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# Proof of special case of l'Hôpital's rule

## Video transcript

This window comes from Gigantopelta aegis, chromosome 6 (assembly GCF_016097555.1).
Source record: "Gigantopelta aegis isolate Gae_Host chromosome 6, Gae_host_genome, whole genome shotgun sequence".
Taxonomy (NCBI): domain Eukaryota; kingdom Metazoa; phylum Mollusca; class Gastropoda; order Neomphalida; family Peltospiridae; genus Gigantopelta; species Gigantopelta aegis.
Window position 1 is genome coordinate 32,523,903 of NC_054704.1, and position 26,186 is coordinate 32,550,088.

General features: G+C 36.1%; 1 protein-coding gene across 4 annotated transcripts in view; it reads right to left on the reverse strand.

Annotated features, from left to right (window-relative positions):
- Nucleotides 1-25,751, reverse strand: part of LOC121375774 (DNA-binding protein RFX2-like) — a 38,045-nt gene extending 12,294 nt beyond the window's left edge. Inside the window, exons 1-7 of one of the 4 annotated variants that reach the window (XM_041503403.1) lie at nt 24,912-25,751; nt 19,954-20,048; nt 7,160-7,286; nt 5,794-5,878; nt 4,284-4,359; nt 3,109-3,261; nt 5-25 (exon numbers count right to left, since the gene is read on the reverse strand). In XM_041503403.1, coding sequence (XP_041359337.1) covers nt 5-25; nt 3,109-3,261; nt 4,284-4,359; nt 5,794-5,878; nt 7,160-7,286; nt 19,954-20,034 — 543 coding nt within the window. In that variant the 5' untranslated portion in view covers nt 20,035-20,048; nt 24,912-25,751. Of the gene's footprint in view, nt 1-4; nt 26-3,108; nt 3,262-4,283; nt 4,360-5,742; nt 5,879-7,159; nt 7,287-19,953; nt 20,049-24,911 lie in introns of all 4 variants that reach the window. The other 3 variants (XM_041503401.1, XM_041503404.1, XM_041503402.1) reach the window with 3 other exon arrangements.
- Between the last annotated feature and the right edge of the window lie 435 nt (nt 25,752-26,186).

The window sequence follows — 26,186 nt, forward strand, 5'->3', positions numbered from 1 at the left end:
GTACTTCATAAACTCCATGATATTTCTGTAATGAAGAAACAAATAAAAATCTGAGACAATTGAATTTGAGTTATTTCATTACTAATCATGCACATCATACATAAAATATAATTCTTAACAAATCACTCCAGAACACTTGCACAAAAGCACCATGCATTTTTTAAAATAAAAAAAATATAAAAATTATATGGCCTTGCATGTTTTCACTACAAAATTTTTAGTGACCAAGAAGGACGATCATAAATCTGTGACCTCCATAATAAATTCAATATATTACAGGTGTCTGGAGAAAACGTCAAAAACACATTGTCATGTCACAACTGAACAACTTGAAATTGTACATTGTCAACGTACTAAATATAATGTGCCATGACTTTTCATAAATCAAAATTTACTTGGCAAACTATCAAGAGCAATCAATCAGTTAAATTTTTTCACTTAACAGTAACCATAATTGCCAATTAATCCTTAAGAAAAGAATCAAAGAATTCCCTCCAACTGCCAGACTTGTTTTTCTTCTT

What I want to go over in this video is a special case of L'Hopital's Rule. And it's a more constrained version of the general case we've been looking at. But it's still very powerful and very applicable. And the reason why we're going to go over this special case is because its proof is fairly straightforward and will give you an intuition for why L'Hopital's Rule works at all. So the special case of L'Hopital's Rule is a situation where f of a is equal to 0. f prime of a exists. g of a is equal to 0. g prime of a exists. If these constraints are met, then the limit, as x approaches a of f of x over g of x, is going to be equal to f prime of a over g prime of a. So it's very similar to the general case. It's little bit more constrained. We're assuming that f prime of a exists. We're not just taking the limit now. We're assuming f prime of a and g prime of a actually exist. But notice if we substitute a right over here we get 0/0. But that if the derivatives exist we could just evaluate the derivatives at a, and then we get the limit. So this is very close to the general case of L'Hopital's Rule. Now let's actually prove it. And to prove it, we're going to start with the right hand and then show that if we use the definition of derivatives, we get the left hand right over here. So let me do that. So I'll do it right over here. So f prime of a is equal to what, by the definition of derivatives? Well, we could view that as the limit as x approaches a of f of x minus f of a over x minus a. So this is literally just a slope between two points. So like, if you have your function f of x like this, this is the point a, f of a right over here. This right over here is the point x, f of x. This expression right over here is the slope between these two points. The change in our y value is f of x minus f of a. The change in our f value is x minus a. So this expression is just the slope of this line. And we're just taking the-- let me actually do that in a different color-- the line that connects these two points, that's the slope of it. I'll do that in white. The slope of the line that connects those two points. And we're taking the limit as x gets closer and closer and closer to a. So this is just another way of writing the definition of the derivative. So that's fine. Let's do the same thing for g prime of a. So f prime of a over g prime of a, is going to be this business which is in orange, f prime of a over g prime of a. Which we can write as the limit as x approaches a of g of x minus g of a over x minus a. Well, in the numerator, we're taking the limit as x approaches a, and in the denominator, we're taking the limit as x approaches a. So we can just rewrite this. This we can rewrite as the limit as x approaches a of all this business in orange. f of x minus f of a, over x minus a, over all the business in green. g of x minus g of a, all of that over x minus a. Now, to simplify this, we can multiply the numerator and the denominator by x minus a to get rid of these x minus a's. So let's do that. Let's multiply by x minus a over x minus a. So the numerator, x minus a, and we're dividing by x minus a. Those cancel out. And then these two cancel out. And we're left with this thing over here is equal to the limit as x approaches a of, in the numerator we have f of x minus f of a. And in the denominator, we have g of x minus g of a. And I think you see where this is going. What is f(a) equal to? Well, we assumed f of a is equal to 0. That's why we're using L'Hopital's Rule from the get go. f of a is equal to 0, g of a is equal to 0. f of a is equal to 0. g of a is equal to 0. And this simplifies to the limit as x approaches a of f prime of x, sorry of f of x, we've got to be careful. Of f of x over g of x. So we just showed that if f of a equals 0, g of a equals 0, and these two derivatives exist, then the derivatives evaluated at a over each other are going to be equal to the limit as x approaches a of f of x over g of x. Or the limit as x approaches a of f of x over g of x is going to be equal to f prime of a over g prime of a. So fairly straightforward proof for the special case-- the special case, not the more general case-- of L'Hopital's Rule.